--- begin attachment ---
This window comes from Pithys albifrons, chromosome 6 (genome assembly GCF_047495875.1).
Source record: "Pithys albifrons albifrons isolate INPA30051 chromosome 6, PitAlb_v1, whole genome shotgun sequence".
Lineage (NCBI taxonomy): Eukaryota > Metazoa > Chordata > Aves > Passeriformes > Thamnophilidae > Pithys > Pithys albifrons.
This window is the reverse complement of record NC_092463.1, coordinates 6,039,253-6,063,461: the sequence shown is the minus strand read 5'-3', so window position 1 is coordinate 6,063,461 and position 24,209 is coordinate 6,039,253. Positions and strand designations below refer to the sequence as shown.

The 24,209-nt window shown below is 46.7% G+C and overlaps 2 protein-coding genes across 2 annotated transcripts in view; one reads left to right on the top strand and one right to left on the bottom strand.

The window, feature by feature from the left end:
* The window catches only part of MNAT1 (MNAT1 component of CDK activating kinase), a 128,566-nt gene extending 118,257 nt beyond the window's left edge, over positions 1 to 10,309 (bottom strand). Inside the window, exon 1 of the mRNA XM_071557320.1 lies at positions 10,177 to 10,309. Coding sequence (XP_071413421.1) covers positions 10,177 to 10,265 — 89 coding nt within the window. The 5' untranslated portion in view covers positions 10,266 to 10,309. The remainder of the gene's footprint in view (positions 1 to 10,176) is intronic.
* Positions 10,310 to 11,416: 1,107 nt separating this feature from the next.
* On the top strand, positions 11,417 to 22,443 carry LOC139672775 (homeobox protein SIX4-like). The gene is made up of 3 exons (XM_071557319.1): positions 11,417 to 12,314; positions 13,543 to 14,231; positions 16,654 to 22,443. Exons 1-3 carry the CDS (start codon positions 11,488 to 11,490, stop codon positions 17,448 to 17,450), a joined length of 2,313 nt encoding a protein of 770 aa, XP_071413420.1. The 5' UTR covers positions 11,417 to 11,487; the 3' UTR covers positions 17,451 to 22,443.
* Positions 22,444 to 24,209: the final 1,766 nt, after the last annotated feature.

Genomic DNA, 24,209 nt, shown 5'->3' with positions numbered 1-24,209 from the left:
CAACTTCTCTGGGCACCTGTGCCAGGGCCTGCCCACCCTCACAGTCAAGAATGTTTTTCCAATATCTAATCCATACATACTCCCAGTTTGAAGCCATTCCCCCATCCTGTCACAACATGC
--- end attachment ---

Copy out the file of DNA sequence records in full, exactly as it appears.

This window comes from Pithys albifrons, chromosome 6 (genome assembly GCF_047495875.1).
Source record: "Pithys albifrons albifrons isolate INPA30051 chromosome 6, PitAlb_v1, whole genome shotgun sequence".
Lineage (NCBI taxonomy): Eukaryota > Metazoa > Chordata > Aves > Passeriformes > Thamnophilidae > Pithys > Pithys albifrons.
This window is the reverse complement of record NC_092463.1, coordinates 6,039,253-6,063,461: the sequence shown is the minus strand read 5'-3', so window position 1 is coordinate 6,063,461 and position 24,209 is coordinate 6,039,253. Positions and strand designations below refer to the sequence as shown.

The 24,209-nt window shown below is 46.7% G+C and overlaps 2 protein-coding genes across 2 annotated transcripts in view; one reads left to right on the top strand and one right to left on the bottom strand.

The window, feature by feature from the left end:
* The window catches only part of MNAT1 (MNAT1 component of CDK activating kinase), a 128,566-nt gene extending 118,257 nt beyond the window's left edge, over positions 1 to 10,309 (bottom strand). Inside the window, exon 1 of the mRNA XM_071557320.1 lies at positions 10,177 to 10,309. Coding sequence (XP_071413421.1) covers positions 10,177 to 10,265 — 89 coding nt within the window. The 5' untranslated portion in view covers positions 10,266 to 10,309. The remainder of the gene's footprint in view (positions 1 to 10,176) is intronic.
* Positions 10,310 to 11,416: 1,107 nt separating this feature from the next.
* On the top strand, positions 11,417 to 22,443 carry LOC139672775 (homeobox protein SIX4-like). The gene is made up of 3 exons (XM_071557319.1): positions 11,417 to 12,314; positions 13,543 to 14,231; positions 16,654 to 22,443. Exons 1-3 carry the CDS (start codon positions 11,488 to 11,490, stop codon positions 17,448 to 17,450), a joined length of 2,313 nt encoding a protein of 770 aa, XP_071413420.1. The 5' UTR covers positions 11,417 to 11,487; the 3' UTR covers positions 17,451 to 22,443.
* Positions 22,444 to 24,209: the final 1,766 nt, after the last annotated feature.

Genomic DNA, 24,209 nt, shown 5'->3' with positions numbered 1-24,209 from the left:
CAACTTCTCTGGGCACCTGTGCCAGGGCCTGCCCACCCTCACAGTCAAGAATGTTTTTCCAATATCTAATCCATACATACTCCCAGTTTGAAGCCATTCCCCCATCCTGTCACAACATGC